Explore BrainMass


A lifetime is the duration of a thing's existance or usefullness. Stars can have different lengths of lifetime depending on the composition and size of the star. Small and massive stars have different lifecycles illustrated below. 

Small stars have nine stages in their lifetimes. Small stars have mass up to one and a half times that of the Suns mass.

Stage 1 – Stars are born in a region of high density Nebula. They condense into a huge glbule of gas and dust and contracts under its own gravity.
Stage 2 – A region of condensing matter begins to heat up and start to glow. This stage forms Protostars. If a protostar contains enough matter the central temperature will reach 15 million degrees centigrade.
Stage 3 – Due to the high temperature, nuclear reaction in which hydrogen fuses to form helium can start.
Stage 4 – The star starts to release energy. This stops the star from contracting even more and causes it to shine. The star is now called the Main Sequence Star.
Stage 5 – A star of one solar mass remains in main sequence for about 10 billion years until all of the hydrogen has fused to form helium.
Stage 6 – The helium core now starts to contract and reactions begin to occur in the shell around the core of the star.
Stage 7 – The core is hot enough for the helium to fuse to form carbon. The outer layer of the star begins to expand, cool and shine less brightly. The expanding star is now called a Red Giant.
Stage 8 – The helium core finally runs out. The outer layer will begin to drift away from the core as a gaseous shell. The gas that surrounds the core is called Planetary Nebula.
Stage 9 – The core becomes a White Dwarf and the star eventually cools and dims. When it stops shining, the star is dead and called a Black Dwarf.

Massive stars have five stars in their lifetime. Massive stars are categorized by the fact they are three times larger than the Sun. Some massive stars are up to fifty times larger than the sun.

Stage 1 – Massive stars evolve in a similar way to a small stars until it reaches its main sequence stage. The star shines steadily until the hydrogen has fused to form helium.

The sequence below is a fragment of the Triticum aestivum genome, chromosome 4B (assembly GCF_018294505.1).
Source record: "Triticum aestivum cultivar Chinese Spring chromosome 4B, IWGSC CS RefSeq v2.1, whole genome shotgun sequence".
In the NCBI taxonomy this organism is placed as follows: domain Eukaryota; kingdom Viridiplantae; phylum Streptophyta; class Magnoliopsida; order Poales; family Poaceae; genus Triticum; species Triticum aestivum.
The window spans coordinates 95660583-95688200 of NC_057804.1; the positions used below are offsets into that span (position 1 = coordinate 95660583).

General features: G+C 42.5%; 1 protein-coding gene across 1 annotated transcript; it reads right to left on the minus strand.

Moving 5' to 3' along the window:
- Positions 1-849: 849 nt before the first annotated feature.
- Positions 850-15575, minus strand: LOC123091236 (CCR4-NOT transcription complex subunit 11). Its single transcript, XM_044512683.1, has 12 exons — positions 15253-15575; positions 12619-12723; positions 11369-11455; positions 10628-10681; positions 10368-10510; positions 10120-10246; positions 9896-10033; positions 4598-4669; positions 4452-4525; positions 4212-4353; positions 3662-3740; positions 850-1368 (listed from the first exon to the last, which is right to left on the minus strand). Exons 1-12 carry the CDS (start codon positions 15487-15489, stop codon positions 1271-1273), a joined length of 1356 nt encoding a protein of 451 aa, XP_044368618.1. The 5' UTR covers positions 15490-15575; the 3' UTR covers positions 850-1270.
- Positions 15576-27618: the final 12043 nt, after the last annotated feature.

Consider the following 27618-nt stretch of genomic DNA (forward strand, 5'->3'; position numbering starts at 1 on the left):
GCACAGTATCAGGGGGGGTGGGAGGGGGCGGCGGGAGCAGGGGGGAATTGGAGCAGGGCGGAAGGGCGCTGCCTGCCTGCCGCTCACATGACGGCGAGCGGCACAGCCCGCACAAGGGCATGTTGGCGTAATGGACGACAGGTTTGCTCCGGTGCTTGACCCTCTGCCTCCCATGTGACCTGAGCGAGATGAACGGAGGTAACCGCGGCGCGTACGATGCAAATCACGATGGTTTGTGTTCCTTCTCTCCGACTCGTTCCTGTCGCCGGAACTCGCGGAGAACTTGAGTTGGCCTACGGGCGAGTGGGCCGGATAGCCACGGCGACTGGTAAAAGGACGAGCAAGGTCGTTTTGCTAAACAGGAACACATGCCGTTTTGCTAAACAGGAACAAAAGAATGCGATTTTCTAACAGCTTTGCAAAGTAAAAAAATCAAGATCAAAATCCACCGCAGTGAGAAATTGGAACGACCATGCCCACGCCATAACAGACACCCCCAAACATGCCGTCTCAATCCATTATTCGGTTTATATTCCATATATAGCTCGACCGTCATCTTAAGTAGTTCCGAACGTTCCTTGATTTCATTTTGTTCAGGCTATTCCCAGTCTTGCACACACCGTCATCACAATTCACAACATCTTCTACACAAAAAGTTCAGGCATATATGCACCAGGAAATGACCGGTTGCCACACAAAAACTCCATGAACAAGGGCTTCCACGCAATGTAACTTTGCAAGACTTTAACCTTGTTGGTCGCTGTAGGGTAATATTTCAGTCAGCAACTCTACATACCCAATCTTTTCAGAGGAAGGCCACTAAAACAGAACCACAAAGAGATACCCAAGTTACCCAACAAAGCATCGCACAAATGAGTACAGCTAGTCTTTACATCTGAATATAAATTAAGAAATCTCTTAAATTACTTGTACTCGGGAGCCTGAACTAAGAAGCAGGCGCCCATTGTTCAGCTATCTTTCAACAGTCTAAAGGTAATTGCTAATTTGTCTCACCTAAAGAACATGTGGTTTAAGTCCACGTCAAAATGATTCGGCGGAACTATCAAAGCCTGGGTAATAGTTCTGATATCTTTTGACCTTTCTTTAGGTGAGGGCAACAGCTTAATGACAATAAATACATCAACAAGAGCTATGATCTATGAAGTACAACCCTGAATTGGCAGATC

Stage 2 – The star then becomes a Red Supergiant and starts off with a helium core surrounded by a shell of cooling and expanding gas.
Stage 3 – A series of nuclear reactions occur forming different elements in the shell around the iron core. This takes approximately one million years.
Stage 4 – The core collapses in less than a second. This causes an explosion called a Supernova. A Supernova is a shack wave that blows the outer layer off the star.
Stage 5 – Sometimes the core will survive. If the core does survive it becomes a tiny and dense Neutron Star. If the core is greater than three solar masses the core contracts to become a Black Hole.

© BrainMass Inc. brainmass.com July 22, 2018, 10:48 am ad1c9bdddf

Four problems about modern physics

Problem 1. Bob is watching Anna fly by in her high-speed plane, which Anna knows to be 70 m in length. As a greeting, Anna turns on two lights simultaneously, one in front and one at the tail. According to Bob, the lights come on at different times, 45 ns apart. How fast is the plane moving? Problem 2. A muon has a mean l

Astrophysics: Absorption Lines, Spectral Classes, and the Sun

1. Explain why the absorption lines of an element have the same wavelengths as the emission lines of that element. 2. Make up your own mnemonic to help you remember the sequence of spectral classes. 3. Why does convection develop about 70% of the way from the Sun's center to its surface? 4. What do we mean when we say t

Lifetime of Stars

1.Use this figure to find the main sequence lifetime of a 5 M star. 2. Use this figure to find the sunspot number at the highest sunspot maximum of the nineteenth century. Please see attached for all figures.